Dolores S. Slowinski is a Detroit artist and writer. Send comments to email@example.com.
by Dennis Alan Nawrocki
"Follow" (me) whispers the title of one of the sprightly, perpetual motion paintings in this installation of 20-odd oils and watercolors by Janet Hamrick. Its brown and blue wavy arabesques twist, loop and curl against a sedate peachy-salmon background. In moments, the florid curlicues sweep the eye upward across the surface, propelling you beyond the painting's unframed, open-ended boundaries. Glance back at the canvas and you can glide again. In Weaving Light and Shadow, Hamrick's lithe, calligraphic S-curves work their aerobic magic many times over. This is a welcome, revelatory presentation of a sustained body of work from the last 15 years.
Up to now, one-person shows for Hamrick have been infrequent in our city. This native Detroiter, who studied at the College for Creative Studies and Ringling School of Art in Sarasota, Fla., has, however, exhibited from Los Angeles to New York. Here, in a space of her own on the second floor of the Elaine L. Jacob Gallery, Hamrick's studied yet vivacious sensibility comes into full view. She not only seduces the viewer with her deftly rendered, intricate patterns, but conquers the heavy-handed architecture of an exhibition space dominated by four bulky columns.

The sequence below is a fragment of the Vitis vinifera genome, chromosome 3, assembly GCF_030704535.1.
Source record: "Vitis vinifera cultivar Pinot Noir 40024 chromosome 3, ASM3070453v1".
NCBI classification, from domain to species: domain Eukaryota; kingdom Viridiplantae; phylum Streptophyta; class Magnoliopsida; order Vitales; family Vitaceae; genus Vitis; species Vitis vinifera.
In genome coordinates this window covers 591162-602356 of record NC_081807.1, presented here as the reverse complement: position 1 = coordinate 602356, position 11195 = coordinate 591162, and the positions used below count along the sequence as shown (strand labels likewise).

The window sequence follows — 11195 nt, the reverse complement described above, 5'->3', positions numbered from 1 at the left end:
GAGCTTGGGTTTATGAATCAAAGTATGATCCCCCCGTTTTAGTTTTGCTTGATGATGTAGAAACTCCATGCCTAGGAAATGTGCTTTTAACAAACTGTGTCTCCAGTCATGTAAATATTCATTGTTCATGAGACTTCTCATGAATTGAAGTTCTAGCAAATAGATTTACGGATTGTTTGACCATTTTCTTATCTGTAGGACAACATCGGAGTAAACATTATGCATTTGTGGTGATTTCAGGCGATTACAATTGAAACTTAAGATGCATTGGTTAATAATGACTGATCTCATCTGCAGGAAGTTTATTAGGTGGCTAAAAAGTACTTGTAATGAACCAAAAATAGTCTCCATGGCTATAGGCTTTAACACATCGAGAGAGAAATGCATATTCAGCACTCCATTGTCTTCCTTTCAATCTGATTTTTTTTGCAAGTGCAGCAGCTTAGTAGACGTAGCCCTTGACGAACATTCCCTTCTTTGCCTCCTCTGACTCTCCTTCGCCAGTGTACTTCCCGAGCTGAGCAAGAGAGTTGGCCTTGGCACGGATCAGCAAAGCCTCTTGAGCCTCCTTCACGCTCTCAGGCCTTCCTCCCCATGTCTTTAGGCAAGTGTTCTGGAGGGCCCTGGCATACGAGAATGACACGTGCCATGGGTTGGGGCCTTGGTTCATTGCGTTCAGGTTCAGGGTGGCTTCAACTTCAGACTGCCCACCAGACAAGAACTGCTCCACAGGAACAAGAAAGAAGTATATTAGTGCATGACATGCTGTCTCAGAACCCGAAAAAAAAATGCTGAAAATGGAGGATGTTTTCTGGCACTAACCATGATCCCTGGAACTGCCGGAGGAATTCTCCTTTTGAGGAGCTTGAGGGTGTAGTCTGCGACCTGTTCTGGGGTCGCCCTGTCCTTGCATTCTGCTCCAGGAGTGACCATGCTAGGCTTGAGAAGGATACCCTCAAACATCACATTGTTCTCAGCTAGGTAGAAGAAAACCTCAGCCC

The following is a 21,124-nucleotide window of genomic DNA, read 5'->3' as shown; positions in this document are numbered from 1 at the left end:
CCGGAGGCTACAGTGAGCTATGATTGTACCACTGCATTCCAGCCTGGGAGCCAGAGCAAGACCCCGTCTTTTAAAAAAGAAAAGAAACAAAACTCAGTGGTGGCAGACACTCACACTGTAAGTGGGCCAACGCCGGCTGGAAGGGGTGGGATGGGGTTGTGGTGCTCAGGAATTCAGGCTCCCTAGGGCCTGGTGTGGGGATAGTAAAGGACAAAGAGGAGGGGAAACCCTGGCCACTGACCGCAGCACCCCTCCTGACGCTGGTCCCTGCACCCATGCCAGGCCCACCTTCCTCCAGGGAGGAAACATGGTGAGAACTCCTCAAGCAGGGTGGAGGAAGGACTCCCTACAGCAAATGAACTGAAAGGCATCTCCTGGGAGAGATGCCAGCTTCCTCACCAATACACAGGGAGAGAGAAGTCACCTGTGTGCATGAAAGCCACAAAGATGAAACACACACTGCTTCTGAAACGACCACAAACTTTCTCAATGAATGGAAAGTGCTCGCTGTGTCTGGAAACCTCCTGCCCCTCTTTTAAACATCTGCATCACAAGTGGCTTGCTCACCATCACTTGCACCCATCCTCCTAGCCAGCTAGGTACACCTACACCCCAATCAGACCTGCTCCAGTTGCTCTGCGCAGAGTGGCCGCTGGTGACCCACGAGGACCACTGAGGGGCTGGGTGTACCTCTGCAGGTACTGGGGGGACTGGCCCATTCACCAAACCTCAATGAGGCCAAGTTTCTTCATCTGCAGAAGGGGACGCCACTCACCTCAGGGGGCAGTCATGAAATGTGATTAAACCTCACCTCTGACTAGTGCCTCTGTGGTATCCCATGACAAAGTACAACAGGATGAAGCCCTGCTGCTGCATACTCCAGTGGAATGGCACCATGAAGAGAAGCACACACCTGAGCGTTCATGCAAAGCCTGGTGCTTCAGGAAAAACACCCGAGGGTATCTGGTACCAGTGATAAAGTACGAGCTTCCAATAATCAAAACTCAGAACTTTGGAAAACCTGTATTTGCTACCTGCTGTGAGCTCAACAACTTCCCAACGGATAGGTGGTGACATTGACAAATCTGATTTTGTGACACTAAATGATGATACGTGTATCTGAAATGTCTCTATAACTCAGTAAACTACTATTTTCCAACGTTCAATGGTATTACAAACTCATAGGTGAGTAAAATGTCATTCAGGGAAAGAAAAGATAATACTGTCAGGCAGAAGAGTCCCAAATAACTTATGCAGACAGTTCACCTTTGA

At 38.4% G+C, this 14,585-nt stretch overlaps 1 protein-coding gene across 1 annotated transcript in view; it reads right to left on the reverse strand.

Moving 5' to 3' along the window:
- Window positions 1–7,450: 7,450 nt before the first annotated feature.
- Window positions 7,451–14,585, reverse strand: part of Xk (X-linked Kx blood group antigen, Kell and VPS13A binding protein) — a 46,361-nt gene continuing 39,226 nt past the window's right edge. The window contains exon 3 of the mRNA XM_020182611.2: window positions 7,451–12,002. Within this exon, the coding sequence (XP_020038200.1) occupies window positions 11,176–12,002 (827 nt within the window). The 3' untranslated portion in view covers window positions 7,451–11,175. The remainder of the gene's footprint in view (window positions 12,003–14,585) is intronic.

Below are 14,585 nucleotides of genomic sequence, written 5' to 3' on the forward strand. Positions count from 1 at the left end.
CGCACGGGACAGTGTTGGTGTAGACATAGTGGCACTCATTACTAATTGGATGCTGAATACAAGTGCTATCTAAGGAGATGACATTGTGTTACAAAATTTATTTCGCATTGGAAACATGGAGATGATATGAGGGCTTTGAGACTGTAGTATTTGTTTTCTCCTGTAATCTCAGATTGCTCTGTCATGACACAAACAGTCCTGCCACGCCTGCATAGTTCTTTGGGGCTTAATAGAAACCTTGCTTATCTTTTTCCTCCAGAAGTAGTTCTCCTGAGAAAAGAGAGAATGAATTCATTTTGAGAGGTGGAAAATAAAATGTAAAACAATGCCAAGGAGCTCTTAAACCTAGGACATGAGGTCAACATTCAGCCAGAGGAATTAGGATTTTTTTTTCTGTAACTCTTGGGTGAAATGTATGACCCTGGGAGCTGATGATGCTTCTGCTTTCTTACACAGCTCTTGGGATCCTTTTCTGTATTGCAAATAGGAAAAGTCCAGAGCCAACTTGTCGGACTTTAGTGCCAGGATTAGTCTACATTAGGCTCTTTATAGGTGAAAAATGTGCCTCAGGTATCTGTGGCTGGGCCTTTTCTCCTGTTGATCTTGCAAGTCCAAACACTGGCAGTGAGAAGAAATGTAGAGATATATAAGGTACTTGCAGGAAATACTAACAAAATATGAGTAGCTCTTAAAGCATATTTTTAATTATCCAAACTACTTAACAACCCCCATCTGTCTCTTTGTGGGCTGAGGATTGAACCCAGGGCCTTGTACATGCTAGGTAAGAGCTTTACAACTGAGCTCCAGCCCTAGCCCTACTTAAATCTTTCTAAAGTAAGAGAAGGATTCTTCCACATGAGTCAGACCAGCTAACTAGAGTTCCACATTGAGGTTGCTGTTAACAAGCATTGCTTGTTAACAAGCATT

Her art is reminiscent of delicate lacework, as well as the muscular clout of the so-called "pattern and decoration" movement — that mid-1970s style favored by, among others, Joyce Kozloff (one of whose tile murals graces the Financial District station of Detroit's downtown People Mover), Valerie Jaudon, Kim MacConnel, Miriam Schapiro and Robert Zakanitch. Their florid, rococo art bloomed amid the dour aesthetics of that decade's post-minimalist endgames.